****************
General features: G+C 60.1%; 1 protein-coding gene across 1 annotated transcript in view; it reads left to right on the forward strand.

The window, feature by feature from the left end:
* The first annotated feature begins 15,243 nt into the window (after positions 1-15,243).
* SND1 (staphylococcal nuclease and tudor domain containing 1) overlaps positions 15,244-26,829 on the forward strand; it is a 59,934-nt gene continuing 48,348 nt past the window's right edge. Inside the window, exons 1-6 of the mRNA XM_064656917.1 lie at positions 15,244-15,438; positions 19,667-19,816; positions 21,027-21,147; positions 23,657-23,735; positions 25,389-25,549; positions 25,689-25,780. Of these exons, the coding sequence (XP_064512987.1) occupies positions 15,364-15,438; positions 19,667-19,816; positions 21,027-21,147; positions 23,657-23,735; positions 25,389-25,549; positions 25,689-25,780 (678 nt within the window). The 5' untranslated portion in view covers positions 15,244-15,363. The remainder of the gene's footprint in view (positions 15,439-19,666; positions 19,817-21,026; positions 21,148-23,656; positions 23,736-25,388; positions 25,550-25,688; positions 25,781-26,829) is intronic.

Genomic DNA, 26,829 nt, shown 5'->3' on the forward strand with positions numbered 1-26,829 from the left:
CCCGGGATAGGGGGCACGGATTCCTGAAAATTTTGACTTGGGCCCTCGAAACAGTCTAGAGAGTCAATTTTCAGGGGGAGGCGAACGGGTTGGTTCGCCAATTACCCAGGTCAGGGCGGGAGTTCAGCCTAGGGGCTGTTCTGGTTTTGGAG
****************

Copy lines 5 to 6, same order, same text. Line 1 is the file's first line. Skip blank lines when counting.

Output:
Genomic DNA, 26,829 nt, shown 5'->3' on the forward strand with positions numbered 1-26,829 from the left:
CCCGGGATAGGGGGCACGGATTCCTGAAAATTTTGACTTGGGCCCTCGAAACAGTCTAGAGAGTCAATTTTCAGGGGGAGGCGAACGGGTTGGTTCGCCAATTACCCAGGTCAGGGCGGGAGTTCAGCCTAGGGGCTGTTCTGGTTTTGGAG